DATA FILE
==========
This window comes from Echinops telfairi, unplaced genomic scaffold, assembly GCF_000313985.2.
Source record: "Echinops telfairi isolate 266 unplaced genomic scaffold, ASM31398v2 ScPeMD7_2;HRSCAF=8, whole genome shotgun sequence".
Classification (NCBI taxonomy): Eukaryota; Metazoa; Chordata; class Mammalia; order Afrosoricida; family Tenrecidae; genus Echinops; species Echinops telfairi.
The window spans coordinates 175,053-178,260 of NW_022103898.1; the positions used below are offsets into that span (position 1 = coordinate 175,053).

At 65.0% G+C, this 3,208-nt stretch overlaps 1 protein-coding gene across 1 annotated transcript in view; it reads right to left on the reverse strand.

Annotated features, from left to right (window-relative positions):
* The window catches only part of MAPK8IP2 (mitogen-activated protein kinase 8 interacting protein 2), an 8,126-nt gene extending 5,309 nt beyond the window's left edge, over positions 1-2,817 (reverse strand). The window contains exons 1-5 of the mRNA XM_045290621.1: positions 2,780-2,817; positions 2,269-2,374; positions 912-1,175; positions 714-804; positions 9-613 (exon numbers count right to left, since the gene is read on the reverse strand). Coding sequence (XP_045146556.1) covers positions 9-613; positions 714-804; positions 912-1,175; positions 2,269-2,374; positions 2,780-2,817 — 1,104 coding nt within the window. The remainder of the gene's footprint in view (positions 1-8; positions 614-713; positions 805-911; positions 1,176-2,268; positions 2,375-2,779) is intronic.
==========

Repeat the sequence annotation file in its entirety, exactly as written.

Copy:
This window comes from Echinops telfairi, unplaced genomic scaffold, assembly GCF_000313985.2.
Source record: "Echinops telfairi isolate 266 unplaced genomic scaffold, ASM31398v2 ScPeMD7_2;HRSCAF=8, whole genome shotgun sequence".
Classification (NCBI taxonomy): Eukaryota; Metazoa; Chordata; class Mammalia; order Afrosoricida; family Tenrecidae; genus Echinops; species Echinops telfairi.
The window spans coordinates 175,053-178,260 of NW_022103898.1; the positions used below are offsets into that span (position 1 = coordinate 175,053).

At 65.0% G+C, this 3,208-nt stretch overlaps 1 protein-coding gene across 1 annotated transcript in view; it reads right to left on the reverse strand.

Annotated features, from left to right (window-relative positions):
* The window catches only part of MAPK8IP2 (mitogen-activated protein kinase 8 interacting protein 2), an 8,126-nt gene extending 5,309 nt beyond the window's left edge, over positions 1-2,817 (reverse strand). The window contains exons 1-5 of the mRNA XM_045290621.1: positions 2,780-2,817; positions 2,269-2,374; positions 912-1,175; positions 714-804; positions 9-613 (exon numbers count right to left, since the gene is read on the reverse strand). Coding sequence (XP_045146556.1) covers positions 9-613; positions 714-804; positions 912-1,175; positions 2,269-2,374; positions 2,780-2,817 — 1,104 coding nt within the window. The remainder of the gene's footprint in view (positions 1-8; positions 614-713; positions 805-911; positions 1,176-2,268; positions 2,375-2,779) is intronic.